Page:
Hungry for it.
Recently I caught up for a coffee with a former NBA and current Div 1 college coach here in Adelaide for a visit. He used the analogy of a piece of nice steak for what he looks for in talent. He said if there were 4 guys sitting here now who had not eaten for 3 days and there was a nice piece of steak in the middle of the table would the player in question get it. What would he be prepared to do to win that steak? He said the guy that would get the steak against all the odds, no matter is the guy HE wants in his team. He likened this example to how Delavedova plays and trains who has worked out at his school quite a few times.
High character people.
Here is an email from a coach in a very upper mid-major Div 1 school, quite a well known program indeed. This highlights a conversation he had with a recruit, what he looks for is clear. They are looking for something more than a player in their program, they are looking for "high character" kids, hard workers that will find a way to win.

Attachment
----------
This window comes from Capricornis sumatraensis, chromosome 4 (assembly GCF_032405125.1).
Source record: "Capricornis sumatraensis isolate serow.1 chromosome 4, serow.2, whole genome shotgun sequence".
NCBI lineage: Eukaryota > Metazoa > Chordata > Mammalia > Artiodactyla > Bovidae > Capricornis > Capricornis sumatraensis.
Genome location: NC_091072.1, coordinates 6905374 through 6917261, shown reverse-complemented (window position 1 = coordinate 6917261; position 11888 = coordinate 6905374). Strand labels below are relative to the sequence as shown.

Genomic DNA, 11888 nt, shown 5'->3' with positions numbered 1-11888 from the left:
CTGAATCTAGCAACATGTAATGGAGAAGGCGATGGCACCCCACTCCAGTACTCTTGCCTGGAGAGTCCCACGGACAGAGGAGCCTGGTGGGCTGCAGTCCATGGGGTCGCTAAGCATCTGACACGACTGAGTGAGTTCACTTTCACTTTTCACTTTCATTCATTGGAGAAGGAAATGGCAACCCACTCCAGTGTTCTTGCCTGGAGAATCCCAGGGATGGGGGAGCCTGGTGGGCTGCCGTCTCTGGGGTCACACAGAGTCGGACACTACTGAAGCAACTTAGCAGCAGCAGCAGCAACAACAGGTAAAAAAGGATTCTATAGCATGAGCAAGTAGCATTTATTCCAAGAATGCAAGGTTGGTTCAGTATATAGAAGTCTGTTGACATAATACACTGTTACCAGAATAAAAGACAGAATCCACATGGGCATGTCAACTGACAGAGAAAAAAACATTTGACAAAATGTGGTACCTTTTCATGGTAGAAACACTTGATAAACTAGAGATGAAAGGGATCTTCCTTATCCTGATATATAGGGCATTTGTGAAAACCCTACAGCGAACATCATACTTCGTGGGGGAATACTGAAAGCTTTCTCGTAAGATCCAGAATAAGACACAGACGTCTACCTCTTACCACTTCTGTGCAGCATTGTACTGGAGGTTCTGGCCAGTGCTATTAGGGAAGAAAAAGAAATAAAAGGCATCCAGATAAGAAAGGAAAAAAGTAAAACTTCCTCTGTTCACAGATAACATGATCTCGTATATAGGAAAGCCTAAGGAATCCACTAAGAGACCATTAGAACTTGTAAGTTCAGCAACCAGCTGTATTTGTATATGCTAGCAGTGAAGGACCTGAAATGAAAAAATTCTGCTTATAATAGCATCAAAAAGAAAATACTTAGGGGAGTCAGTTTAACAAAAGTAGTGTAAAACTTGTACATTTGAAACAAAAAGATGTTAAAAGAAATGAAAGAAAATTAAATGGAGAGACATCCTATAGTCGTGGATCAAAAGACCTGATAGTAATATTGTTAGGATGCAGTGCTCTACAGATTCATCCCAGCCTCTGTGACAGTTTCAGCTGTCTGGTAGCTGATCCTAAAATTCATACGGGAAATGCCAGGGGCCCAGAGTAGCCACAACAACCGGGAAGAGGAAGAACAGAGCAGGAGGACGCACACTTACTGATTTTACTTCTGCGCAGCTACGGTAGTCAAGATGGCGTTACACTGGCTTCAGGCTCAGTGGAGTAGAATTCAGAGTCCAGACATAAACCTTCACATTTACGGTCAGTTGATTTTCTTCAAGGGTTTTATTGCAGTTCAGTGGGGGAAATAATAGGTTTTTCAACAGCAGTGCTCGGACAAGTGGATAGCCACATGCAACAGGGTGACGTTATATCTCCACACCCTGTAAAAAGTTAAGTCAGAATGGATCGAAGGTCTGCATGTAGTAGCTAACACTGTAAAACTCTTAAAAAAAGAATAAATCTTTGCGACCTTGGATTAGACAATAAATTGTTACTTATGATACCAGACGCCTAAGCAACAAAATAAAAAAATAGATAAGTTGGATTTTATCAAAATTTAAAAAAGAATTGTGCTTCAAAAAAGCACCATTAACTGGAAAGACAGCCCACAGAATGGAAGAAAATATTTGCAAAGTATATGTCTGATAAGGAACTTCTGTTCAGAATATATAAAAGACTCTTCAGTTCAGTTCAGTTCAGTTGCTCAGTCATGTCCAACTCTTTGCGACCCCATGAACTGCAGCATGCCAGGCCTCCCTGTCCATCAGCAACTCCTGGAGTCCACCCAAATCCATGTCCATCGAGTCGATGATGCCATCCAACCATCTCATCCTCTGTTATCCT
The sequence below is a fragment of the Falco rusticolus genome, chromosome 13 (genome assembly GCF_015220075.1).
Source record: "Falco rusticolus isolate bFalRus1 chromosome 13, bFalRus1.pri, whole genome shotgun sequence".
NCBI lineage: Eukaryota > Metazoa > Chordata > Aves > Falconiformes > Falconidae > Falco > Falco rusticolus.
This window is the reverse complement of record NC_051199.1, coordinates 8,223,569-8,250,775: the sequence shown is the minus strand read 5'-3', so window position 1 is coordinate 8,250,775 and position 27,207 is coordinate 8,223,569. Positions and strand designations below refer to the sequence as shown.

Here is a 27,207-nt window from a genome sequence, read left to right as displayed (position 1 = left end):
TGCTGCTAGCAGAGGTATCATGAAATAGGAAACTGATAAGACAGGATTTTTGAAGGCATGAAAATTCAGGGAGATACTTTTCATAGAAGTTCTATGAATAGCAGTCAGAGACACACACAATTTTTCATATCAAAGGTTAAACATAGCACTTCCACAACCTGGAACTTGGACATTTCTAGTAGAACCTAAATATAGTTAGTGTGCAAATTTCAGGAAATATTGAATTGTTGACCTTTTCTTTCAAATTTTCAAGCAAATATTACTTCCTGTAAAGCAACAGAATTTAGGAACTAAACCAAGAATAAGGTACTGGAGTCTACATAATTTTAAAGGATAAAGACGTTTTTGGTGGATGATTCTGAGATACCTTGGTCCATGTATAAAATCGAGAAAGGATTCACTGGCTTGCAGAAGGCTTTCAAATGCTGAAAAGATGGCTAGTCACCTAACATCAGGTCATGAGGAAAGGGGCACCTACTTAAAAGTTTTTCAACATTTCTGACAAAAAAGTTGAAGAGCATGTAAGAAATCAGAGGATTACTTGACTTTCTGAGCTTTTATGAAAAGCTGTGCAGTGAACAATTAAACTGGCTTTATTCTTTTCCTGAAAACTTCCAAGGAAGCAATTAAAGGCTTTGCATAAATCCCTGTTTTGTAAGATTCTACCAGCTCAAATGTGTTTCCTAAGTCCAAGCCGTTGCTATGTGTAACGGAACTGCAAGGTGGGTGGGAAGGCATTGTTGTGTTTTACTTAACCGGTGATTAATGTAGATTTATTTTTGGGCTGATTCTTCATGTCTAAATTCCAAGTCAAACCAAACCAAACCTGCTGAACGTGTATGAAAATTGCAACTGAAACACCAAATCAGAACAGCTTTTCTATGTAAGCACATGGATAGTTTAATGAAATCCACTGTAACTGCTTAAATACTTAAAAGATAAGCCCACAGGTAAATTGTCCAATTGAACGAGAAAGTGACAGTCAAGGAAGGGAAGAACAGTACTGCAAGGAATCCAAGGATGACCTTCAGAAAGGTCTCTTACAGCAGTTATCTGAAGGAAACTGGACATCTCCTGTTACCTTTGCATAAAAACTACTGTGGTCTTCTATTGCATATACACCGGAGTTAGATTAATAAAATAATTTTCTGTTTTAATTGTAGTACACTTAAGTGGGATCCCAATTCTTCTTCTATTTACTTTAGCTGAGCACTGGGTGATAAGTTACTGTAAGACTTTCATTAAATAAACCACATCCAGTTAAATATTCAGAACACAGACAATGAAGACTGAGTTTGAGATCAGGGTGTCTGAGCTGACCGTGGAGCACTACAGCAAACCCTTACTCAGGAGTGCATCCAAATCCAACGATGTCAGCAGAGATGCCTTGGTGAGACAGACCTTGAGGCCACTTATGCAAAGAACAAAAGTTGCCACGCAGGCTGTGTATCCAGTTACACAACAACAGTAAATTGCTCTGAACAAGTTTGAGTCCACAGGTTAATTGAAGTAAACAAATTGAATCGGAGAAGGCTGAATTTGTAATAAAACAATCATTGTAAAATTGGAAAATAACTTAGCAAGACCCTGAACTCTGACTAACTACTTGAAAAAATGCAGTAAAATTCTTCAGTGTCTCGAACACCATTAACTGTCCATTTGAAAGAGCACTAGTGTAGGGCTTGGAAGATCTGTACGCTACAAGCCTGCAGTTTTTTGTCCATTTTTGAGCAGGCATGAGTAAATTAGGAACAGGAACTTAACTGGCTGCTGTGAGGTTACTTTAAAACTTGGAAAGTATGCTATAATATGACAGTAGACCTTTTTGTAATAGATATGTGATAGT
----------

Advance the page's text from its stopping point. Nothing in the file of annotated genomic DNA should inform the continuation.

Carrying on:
I spoke with xxxxx yesterday for about a half hour. There are many aspects to our evaluation process at xxxxxx, and one of the reasons that we have had such stability and consistent success at xxxxxxx is because we always recruit high character kids. From our conversation yesterday, it was beyond obvious that xxxx is a very impressive young man. He had researched xxxxxxxxxxx, prepared for our conversation, and asked great questions. I could not have been more impressed. Seems like a terrific kid and I was very excited about how well our conversation went.
Thanks for all of your help, as always, with everything.
Have a great weekend.
Will represent the program in a positive light at all times.